Occasionally, public defenders receive special requests from detainees not strictly related to the enforcement of the sentence. In particular, detainees denounce the lack of medical care, which prompts the public defenders to take action on their behalf in that regard. Other requests could relate to facilitating family visits, transfers to other detention centres, family law matters, etc.

The public defenders entrusted with the legal representation of detainees generally do not visit the cells. In fact, only three public defenders shared that they regularly visit the cells where detainees are held. The main reasons for not visiting them were because NUDEDH carries out inspections, because there is not enough time to visit cells regularly, and to avoid generating conflict with the authorities.

The interviews between public defenders and detainees are usually not conducted in private, although the public defenders were emphatic in stressing that the interviews are not conducted in presence of penitentiary staff. Twenty-three public defenders reported that they do not conduct interviews in private, and only three respondents said that they do.92 Indeed, other detainees are often attended to simultaneously by interns or support staff, under the supervision of public defenders. It is also common that detainees wait to be interviewed in the room where other interviews are already taking place, or not far from it, which allows them to eavesdrop on the conversations. Depending on the size of the room where public defenders meet with detainees, there can be anywhere from one to thirty detainees waiting in the room.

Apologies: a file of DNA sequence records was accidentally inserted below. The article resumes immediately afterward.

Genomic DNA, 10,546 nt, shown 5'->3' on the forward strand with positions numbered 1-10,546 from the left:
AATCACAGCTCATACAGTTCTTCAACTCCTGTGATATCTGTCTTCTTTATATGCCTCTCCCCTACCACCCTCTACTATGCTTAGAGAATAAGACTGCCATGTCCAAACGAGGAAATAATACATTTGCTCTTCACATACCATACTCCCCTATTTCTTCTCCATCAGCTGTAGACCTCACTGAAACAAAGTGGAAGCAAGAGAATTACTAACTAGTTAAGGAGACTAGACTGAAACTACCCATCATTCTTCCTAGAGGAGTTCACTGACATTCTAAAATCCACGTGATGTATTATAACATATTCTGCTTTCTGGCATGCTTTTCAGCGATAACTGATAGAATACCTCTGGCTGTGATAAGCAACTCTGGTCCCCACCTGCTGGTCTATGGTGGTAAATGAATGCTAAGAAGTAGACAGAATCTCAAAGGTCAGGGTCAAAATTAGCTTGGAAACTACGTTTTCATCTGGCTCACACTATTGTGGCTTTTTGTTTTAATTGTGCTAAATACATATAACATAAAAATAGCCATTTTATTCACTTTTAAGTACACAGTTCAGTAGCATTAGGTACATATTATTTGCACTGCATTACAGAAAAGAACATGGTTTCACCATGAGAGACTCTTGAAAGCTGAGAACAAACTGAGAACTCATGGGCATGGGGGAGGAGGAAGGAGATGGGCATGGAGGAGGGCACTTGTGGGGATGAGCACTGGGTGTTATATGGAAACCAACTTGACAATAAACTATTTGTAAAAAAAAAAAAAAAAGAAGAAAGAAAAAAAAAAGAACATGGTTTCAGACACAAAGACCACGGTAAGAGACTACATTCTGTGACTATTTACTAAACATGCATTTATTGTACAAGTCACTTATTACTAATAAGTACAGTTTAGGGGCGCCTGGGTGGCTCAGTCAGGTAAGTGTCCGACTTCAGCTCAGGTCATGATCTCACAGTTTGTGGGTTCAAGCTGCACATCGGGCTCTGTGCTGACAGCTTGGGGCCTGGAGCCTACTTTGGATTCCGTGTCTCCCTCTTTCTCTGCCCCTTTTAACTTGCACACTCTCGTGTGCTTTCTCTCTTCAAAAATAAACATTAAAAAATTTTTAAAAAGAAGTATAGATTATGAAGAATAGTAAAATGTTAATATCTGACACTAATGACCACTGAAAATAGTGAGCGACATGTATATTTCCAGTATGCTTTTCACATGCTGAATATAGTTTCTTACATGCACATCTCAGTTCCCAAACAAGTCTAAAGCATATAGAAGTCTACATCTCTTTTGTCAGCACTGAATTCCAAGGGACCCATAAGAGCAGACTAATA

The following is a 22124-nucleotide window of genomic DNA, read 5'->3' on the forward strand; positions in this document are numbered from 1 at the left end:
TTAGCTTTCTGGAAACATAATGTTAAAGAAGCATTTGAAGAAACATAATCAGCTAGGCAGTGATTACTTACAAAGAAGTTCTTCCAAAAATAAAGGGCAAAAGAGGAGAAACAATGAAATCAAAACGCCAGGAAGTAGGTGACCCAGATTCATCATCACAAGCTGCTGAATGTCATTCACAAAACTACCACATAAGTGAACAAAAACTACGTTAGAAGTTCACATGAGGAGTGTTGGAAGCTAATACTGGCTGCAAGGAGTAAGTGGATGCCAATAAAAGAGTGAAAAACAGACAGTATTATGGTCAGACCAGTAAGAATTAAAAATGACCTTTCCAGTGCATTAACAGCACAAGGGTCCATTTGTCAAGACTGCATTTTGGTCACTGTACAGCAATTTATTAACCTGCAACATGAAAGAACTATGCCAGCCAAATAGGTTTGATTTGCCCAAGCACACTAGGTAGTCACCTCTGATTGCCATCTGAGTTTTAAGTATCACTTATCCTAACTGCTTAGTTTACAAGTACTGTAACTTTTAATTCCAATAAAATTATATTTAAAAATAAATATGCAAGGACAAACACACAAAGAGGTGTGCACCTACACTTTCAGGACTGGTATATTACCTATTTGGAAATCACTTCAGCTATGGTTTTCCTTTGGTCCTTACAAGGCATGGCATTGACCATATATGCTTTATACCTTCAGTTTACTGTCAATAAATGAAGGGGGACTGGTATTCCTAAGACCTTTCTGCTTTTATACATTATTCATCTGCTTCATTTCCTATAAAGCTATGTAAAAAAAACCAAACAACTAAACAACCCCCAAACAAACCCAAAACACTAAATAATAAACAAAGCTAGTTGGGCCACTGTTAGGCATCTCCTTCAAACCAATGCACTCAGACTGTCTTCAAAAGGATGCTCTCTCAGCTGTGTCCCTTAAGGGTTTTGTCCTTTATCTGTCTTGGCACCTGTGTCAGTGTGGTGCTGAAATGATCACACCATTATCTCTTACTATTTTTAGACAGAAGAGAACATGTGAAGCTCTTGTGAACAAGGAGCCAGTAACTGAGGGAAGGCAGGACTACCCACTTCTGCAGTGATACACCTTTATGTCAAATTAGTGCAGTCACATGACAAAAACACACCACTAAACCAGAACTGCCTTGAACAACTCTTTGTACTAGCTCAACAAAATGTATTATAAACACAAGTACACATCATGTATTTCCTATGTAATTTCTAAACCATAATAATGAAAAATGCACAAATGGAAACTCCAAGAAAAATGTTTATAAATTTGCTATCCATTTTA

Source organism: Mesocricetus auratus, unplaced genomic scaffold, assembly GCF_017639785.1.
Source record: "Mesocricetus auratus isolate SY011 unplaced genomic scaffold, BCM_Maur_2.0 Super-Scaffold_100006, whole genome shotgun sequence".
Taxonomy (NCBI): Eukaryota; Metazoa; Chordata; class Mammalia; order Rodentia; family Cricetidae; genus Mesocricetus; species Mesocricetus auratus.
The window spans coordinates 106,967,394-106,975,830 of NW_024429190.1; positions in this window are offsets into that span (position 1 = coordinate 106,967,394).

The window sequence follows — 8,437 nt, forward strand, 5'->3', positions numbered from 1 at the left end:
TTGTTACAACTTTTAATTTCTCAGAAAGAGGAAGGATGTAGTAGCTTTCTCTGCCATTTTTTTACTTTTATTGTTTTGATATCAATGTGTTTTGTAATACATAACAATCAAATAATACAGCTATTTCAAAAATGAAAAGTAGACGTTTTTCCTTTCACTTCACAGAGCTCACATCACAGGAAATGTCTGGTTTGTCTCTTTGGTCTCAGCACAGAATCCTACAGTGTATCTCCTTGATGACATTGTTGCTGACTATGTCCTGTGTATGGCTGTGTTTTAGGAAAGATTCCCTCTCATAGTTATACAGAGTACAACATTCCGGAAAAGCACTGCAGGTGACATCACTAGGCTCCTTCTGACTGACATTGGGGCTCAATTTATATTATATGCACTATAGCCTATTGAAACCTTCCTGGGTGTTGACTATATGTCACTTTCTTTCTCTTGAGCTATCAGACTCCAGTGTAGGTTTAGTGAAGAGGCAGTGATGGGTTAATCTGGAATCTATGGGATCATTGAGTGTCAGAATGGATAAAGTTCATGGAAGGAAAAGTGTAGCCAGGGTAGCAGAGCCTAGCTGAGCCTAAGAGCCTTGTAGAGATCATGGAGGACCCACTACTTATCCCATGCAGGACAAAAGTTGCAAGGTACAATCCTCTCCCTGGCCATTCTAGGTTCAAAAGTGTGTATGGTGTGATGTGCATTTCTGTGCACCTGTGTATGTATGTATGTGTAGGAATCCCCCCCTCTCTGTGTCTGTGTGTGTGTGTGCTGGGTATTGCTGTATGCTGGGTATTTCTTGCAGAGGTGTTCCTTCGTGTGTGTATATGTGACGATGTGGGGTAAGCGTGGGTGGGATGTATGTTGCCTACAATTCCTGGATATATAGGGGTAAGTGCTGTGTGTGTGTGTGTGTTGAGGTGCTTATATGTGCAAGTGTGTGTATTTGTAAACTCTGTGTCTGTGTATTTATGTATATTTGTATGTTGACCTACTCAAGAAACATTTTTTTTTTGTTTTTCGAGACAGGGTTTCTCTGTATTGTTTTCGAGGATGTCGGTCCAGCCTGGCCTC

The authorities play a crucial role in facilitating the work of public defenders. In particular, public defenders have to share the list of the detainees with whom they want to meet one day in advance to allow smooth movement on the day of the interviews. The cooperation of staff is considered essential by public defenders because of the key role they play in facilitating the interviews by bringing the detainees to the public defenders’ room. In that regard, nine public defenders spontaneously mentioned the importance of maintaining a good relationship with the penitentiary administration. These public defenders mentioned that the need for cooperation means they would refrain from personally confronting the authorities by being personally active in denouncing alleged acts of torture or by causing annoyance to the staff by visiting the cells.